Finally we have photojournalism.  A photojournalist documents news events through pictures.  People expect photos in a newspaper, a magazine or on TV to represent what really happened.  It’s a cardinal sin to use Photoshop to switch heads on people, remove key elements of the photo or add stuff to the photo.

I worked as a photojournalist.  My use of Photoshop was limited to color correction, sharpening the image and touch ups like removing a dust spot.  My Dad, on the other hand, is an art photographer and he used to be a commercial advertising photographer.  He does all sorts of amazing things in Photoshop that I don’t have a clue how to pull off.

Over the years since Photoshop was released, there have been many news stories that excoriate photojournalists who’ve altered the images.  Rightly so.  But many people have carried over the disdain for Photoshop to art and commercial photographers.  Not so right.

Purist vs Artist

I think of those “down with Photoshop” folks as photography purists.  They believe it’s wrong to alter a photo in any way. Even tweaking the color is a problem for them no matter what type of photography they’re viewing.  In the purist’s minds, Photoshop usage indicates a poor photographer.  In my mind (and Dad’s as well), artists use Photoshop to create amazing photos.

Photoshop doesn’t take anything away from the abilities of the photographer.   In fact, it requires more skill on the photographer’s part.  I’ve seen some horrible photos that were clearly “Photoshopped” by an amateur.


2 Key Points About Photoshop
  • If you don’t have a great photo to start with, no amount of fiddling in Photoshop will make it good.  So you’ve got to be a good photographer from the get-go.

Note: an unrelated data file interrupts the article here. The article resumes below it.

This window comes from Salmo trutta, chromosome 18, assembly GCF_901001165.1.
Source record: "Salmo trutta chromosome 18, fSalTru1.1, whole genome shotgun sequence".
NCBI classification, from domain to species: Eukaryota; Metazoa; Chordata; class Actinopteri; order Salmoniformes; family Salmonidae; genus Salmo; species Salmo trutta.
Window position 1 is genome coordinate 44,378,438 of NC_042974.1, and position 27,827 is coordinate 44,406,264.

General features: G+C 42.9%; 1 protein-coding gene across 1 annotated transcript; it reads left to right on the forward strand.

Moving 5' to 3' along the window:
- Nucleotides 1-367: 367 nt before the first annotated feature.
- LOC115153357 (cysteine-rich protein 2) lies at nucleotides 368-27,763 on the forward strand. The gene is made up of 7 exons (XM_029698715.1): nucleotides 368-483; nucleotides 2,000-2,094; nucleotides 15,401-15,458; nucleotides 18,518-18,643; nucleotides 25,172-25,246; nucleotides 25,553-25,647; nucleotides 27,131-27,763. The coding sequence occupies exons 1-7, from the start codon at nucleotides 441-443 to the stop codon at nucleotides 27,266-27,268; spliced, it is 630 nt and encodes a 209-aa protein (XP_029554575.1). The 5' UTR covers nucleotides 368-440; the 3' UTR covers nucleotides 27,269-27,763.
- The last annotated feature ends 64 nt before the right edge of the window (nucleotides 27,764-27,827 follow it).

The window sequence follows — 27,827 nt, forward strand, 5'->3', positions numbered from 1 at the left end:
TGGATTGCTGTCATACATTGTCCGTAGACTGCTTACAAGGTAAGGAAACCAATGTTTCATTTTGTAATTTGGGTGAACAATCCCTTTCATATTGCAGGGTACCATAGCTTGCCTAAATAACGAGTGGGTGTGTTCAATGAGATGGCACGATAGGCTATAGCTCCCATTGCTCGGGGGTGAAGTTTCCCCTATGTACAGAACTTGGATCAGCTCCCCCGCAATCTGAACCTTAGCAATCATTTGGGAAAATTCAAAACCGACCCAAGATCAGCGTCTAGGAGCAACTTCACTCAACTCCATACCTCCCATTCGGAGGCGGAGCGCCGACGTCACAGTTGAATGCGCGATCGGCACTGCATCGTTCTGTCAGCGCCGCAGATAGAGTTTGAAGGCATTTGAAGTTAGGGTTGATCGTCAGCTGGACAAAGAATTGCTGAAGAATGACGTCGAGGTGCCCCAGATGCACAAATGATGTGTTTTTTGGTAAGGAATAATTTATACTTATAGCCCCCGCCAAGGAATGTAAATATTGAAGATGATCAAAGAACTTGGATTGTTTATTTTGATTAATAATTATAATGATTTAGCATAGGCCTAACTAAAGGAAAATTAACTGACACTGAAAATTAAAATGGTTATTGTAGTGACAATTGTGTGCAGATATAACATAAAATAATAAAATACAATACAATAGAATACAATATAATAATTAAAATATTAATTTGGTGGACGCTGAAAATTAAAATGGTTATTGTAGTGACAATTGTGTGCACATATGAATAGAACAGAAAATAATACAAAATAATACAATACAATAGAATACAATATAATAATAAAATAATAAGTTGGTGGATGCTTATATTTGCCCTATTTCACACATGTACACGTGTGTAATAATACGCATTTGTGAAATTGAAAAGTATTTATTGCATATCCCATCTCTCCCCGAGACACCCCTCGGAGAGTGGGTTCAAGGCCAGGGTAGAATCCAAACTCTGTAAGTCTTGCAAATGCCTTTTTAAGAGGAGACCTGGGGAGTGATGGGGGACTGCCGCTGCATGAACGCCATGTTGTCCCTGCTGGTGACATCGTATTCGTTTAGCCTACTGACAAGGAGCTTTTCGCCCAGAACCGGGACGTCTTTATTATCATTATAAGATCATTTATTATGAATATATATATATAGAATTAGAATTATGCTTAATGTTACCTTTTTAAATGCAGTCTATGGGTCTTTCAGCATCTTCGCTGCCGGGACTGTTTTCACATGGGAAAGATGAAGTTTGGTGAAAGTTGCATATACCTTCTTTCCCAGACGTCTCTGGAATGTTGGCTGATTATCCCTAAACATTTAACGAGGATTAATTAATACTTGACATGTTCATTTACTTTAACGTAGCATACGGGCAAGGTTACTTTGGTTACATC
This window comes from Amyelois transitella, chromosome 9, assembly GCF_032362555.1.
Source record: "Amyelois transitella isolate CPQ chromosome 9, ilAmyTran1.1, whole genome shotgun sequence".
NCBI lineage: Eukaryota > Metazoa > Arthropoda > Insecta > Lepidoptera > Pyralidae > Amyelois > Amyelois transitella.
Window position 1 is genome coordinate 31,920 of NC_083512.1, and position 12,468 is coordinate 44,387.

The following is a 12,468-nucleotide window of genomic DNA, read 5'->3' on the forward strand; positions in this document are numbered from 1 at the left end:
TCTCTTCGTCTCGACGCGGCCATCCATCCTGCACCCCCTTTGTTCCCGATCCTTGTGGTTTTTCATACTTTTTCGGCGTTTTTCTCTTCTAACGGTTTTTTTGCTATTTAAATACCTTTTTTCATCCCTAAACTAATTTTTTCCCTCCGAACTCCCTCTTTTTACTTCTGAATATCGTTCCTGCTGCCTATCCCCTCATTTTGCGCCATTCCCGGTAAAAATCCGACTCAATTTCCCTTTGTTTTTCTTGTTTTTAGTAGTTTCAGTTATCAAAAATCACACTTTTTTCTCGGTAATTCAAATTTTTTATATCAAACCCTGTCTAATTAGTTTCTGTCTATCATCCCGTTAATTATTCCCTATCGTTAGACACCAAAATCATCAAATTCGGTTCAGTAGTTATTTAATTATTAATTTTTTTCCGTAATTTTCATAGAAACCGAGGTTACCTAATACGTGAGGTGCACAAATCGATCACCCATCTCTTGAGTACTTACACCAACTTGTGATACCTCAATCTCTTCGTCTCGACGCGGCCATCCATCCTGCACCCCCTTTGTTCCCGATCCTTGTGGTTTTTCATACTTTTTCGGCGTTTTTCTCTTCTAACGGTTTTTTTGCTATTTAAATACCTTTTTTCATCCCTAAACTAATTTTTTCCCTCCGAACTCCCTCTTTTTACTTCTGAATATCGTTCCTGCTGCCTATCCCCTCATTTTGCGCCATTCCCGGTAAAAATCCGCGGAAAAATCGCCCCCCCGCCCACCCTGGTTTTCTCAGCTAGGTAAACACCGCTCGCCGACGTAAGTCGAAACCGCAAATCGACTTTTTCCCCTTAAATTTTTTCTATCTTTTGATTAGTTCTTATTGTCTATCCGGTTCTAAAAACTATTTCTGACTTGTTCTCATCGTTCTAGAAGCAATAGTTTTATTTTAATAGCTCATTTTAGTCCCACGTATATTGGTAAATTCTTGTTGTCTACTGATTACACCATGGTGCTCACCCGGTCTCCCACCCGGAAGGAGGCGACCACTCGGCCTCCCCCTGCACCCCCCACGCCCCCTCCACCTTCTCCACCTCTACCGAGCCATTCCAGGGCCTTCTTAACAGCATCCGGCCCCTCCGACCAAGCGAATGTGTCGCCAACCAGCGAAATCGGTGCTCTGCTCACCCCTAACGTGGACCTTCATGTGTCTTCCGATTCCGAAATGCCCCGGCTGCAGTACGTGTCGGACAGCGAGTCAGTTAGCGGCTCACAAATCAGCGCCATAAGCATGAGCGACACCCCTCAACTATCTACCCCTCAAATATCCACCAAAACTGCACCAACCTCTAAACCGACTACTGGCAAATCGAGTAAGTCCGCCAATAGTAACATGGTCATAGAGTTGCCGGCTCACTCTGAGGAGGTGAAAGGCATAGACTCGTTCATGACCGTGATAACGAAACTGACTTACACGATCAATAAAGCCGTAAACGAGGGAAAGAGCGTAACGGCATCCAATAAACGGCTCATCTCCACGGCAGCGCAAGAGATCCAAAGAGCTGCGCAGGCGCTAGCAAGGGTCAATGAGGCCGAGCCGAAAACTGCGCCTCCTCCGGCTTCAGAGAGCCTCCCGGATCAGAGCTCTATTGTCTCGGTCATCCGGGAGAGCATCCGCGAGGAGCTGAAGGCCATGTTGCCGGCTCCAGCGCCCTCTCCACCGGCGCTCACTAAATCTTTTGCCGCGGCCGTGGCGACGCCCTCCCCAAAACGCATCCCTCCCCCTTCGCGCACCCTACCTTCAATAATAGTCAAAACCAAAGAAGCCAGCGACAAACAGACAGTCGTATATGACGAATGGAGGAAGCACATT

• You really do need great ability to successfully blend two images without leaving clues you did just that.  Using Photoshop is a professional skill that is achieved by investing a great deal of time in learning and practicing your craft.  

Adobe House | Beebower Productions

Dad does not hide his use of Photoshop.  You can ask him how he created any of his images and he’ll tell you.  It’s not a deep, dark or dirty secret.

Take, for example, his photo “Adobe House”.  Dad started with three different photos:  the adobe house, the background rocks with the sunset, and the rocks in front of the house.  He utilized layers and masks and all sorts of other Photoshop goodies to create one great composite photo.

The Great Gallery | Beebower Productions

Dad’s ninja-like Photoshop skills allow him to create other things that would normally require special photographic equipment like a panoramic camera.  A couple years ago he photographed “The Great Gallery”in Canyonlands National Park.  The panel stretches at least 200 feet wide.  

Even with a very wide-angle lens, he couldn’t shoot the whole panel and he’d also risk image distortion.  Instead, Dad used his Canon 70-200mm lens to shoot chunks of the panel.  Then he stitched the chunks into a seamless picture.  Photoshop saved the day.

For an honest photographer who is skilled in his craft Photoshop isn’t a dirty word.   It’s one of many tools available to an artist just like light and composition help make a great photo.  Now we just have to convince the public of that truth.